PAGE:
Fickle spring weather smiles on Highlanders track, Nicolet Sweet 16 tennis meets

Organizers work hard to get events in

May 8, 2012

Every year around the first week of May, Nicolet boys tennis coach Tim Koppa and Homestead girls track coach John Krueger start looking at the long-term weather forecasts with a bit more interest.

But for the weather-dependent spring sports veterans, there's a lot more at stake than just getting this particular invitational or that particular dual meet in.

No, these two start fretting and losing sleep, and they make extra phone calls, send last-minute text messages and they start to view every stray cloud with a distinctly evil eye.

That's because usually on the same weekend every spring, they are desperately trying to make their signature events of the season come off without a hitch. Koppa brings in 16 of the best tennis teams in the state for the dual slugfest that is the Nicolet Sweet 16 Invitational, while teams come from all over the state to take part in Homestead's annual salute to girls track excellence.

Important meets

And in the past, the weather gods have not always been so kind to the pair. The Sweet 16 has occasionally had whole days washed out, or the back draw just forgotten as the day got long and darkness settled in.

"Sometimes I wonder why I do it," said Koppa, who puts on a similar event in the fall during the girls season, "but it's just a great way to get all the teams together."

And like Jackie Egelhoff, the coach of team champion Homestead said: "We don't have to get the kids up for this one. They know how important it is."

And the track meet has hardly been immune either, as for every 70 degree and sunny day there's been for the 20-plus year old event, there's been about three 45-degree days with an east wind off Lake Michigan.

"Still, we try to make it a highly competitive meet, make it representative with different teams coming in from around the state," Krueger said. "We know budgets are getting tighter and schools are trying to cut back on travel costs, so we appreciate everyone who comes up here."

Last weekend, the weather gods were in an indifferent mood toward the area. They didn't exactly bless the spring sports aficionados with brilliant sunshine, nor did they drown them in rain either as temperatures hovered in the low 50s with a cool breeze. The first day of the Sweet 16 went off without a hitch on Friday, with everybody getting in their requisite two dual meets and Koppa grateful that all five sites he set up were able to host.

But overnight rains Friday into Saturday did provide Krueger with a unique problem.

"The thing is, with this meet, I do get a lot of help and I get offers for a lot more," he said, "but like everyone else who does this kind of work, I sort of want to do things in a certain way, and sometimes I just can't answer certain questions from people even though I have a (check) list of things to be done.

"Sometimes I get here before 8 a.m. and everything is all done (and ready to go), but this year I get there, and I look at the long jump and triple jump pits and they're both completely under water."

So Krueger, with some help, had to dig holes into the pits so the water could collect easily and then he carried out about 100 gallons of water out of the two pits so they could be usable.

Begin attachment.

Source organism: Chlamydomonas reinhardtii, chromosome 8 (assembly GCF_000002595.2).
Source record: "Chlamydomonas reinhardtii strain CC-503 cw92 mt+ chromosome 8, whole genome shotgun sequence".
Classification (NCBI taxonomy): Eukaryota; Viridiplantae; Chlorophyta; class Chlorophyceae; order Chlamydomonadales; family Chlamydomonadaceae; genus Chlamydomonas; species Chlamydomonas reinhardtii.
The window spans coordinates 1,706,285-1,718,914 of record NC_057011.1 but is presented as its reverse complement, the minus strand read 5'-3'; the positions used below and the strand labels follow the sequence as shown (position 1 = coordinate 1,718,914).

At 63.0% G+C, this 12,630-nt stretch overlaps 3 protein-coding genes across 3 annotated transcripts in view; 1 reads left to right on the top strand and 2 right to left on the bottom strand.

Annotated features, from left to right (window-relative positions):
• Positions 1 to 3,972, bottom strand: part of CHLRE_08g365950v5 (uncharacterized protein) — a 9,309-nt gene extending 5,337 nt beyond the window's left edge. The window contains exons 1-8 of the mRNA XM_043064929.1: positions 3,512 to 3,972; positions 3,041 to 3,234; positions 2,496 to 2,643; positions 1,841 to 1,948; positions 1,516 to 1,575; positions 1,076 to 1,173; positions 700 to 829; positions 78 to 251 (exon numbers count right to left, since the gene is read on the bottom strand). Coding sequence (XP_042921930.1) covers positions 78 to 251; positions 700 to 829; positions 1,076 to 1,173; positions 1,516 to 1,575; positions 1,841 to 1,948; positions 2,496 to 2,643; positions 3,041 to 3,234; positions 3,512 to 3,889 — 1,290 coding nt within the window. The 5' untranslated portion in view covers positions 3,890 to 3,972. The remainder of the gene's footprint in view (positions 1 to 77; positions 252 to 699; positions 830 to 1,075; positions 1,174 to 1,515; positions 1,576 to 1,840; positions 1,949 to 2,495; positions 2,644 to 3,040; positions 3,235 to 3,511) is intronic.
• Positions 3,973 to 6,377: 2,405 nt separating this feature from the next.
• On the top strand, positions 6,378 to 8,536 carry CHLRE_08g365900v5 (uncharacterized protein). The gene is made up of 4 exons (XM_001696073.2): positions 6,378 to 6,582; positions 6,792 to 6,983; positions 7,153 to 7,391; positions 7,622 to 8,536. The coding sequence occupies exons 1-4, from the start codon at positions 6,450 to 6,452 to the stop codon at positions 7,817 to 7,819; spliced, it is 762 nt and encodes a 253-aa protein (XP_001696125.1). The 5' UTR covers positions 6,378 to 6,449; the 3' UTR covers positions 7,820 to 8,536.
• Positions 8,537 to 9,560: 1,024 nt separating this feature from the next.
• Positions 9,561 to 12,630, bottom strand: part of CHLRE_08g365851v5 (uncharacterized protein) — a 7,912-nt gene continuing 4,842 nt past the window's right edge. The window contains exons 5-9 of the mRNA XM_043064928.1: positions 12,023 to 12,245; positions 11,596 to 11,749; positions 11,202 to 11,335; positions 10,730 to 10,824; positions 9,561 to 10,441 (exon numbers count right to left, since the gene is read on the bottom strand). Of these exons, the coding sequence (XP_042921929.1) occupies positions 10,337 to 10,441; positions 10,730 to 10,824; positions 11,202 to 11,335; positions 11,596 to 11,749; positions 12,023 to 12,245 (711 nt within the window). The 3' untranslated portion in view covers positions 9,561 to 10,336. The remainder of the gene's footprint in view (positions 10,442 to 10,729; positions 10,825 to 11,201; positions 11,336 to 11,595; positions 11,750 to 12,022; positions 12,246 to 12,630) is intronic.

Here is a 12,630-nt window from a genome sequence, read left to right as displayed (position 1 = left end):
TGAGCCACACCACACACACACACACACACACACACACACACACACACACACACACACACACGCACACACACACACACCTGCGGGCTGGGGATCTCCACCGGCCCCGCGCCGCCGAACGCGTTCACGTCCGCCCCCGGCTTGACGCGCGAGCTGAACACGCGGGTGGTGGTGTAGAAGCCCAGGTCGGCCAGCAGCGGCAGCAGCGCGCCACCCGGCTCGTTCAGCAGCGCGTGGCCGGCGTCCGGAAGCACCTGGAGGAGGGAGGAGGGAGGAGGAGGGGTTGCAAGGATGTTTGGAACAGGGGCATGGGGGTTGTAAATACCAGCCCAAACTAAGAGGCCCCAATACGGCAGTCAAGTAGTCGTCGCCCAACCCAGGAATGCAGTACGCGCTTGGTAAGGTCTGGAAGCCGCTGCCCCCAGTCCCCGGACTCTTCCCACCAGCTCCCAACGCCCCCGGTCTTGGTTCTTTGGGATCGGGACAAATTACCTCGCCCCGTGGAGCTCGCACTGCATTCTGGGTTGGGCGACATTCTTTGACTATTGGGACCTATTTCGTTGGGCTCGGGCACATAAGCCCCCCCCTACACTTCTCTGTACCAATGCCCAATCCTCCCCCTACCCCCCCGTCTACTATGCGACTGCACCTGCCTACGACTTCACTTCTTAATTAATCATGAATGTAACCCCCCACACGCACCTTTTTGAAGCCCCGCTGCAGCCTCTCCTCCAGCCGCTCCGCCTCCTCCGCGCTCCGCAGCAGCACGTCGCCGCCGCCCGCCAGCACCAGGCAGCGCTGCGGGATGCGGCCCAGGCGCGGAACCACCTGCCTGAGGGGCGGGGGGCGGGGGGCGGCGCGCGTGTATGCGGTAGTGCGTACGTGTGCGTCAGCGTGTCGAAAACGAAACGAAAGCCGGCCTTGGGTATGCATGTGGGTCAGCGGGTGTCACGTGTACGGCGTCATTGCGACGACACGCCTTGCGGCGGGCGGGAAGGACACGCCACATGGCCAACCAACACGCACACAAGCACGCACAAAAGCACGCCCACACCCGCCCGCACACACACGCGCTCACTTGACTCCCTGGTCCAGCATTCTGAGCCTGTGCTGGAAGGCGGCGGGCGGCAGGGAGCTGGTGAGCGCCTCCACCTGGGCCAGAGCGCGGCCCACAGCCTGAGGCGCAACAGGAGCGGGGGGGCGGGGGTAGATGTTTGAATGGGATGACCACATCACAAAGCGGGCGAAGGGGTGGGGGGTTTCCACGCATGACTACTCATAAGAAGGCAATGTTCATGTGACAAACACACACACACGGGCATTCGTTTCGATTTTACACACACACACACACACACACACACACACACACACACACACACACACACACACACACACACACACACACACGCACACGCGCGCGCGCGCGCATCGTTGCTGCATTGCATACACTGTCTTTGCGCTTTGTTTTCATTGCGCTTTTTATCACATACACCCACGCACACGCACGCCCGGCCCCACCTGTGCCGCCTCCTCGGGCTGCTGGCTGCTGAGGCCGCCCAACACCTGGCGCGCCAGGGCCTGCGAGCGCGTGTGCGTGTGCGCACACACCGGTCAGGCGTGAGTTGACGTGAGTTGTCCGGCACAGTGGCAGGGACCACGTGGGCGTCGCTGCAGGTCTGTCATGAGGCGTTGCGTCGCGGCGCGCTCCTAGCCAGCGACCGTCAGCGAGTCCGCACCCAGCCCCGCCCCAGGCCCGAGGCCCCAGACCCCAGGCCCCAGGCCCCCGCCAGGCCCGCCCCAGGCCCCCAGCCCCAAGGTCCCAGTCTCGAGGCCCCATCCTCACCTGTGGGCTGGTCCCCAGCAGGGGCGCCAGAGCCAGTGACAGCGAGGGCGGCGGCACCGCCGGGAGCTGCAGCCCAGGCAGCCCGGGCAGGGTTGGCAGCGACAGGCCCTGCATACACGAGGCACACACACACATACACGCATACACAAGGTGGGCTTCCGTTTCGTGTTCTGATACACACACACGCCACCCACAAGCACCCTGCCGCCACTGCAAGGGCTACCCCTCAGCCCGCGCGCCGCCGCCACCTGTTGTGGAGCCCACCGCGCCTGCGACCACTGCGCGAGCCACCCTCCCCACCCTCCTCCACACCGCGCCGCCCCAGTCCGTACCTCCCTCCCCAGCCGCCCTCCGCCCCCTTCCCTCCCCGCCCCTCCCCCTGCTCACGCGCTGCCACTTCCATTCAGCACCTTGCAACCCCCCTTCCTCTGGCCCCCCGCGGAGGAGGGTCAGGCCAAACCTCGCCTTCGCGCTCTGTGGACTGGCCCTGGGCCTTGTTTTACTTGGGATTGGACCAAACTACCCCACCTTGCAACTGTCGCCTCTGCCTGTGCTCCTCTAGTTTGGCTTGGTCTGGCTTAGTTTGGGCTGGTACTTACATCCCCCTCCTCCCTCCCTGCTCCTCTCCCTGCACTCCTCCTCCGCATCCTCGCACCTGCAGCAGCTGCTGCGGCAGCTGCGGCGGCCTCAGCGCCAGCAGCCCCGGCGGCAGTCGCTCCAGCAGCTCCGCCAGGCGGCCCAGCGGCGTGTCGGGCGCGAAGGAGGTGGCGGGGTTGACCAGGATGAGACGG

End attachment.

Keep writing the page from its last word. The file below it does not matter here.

After that, it became easy. A light mist threatened for a moment or two around 10 a.m. but then vanished.

"We had the coaches meeting at 9:30 a.m. and then off we went," Krueger said.

Koppa's second day went just about as smoothly. He was working with Whitefish Bay, University School, Homestead and Grafton courts, and was exceptionally grateful to the folks over at Milwaukee County Club for making some courts available.

"We got fortunate that the Milwaukee County Club was nice enough and trusted us enough to let us play there," Koppa said. "It all worked out."

Still, that east wind for the championship finals at Nicolet between Marquette and Homestead made things a little interesting.

"It was cool and windy, but hey, we were just happy to be out there playing," said 2010 state singles champ Alex Jesse of Homestead, who beat 2011 state singles champion Damon Niquet to key Homestead's 4-3 victory over the defending state champion Hilltoppers.

Seeing old friends

Krueger said his whole day was special.

He had brought in kids from Steffen Middle School where he teaches and they were a big help trundling warm-up clothes in baskets from site to site where the athletes could get to them easily. He also got to see his old friends from Menomonee Falls, where he used to teach years ago, win the meet.

Furthermore, a Special Olympics component was included in the event and the bi-county group from Falls came in with a large contingent, including someone Krueger used to teach all those years ago.

"He was happy to see me and told me they were going to come back next year and bring even more kids," a happy Krueger said.

"There are always little things we look at when we go to an invitational," Krueger added. "Heather (his wife and assistant coach) and I come back from a meet and say 'We liked the way they did this' or 'What they did with that was really cool.'

"So you work hard and try to make sure that when people leave they feel the same way about your event."

And in the process, you hope that they come back next year and bring some good weather with them.

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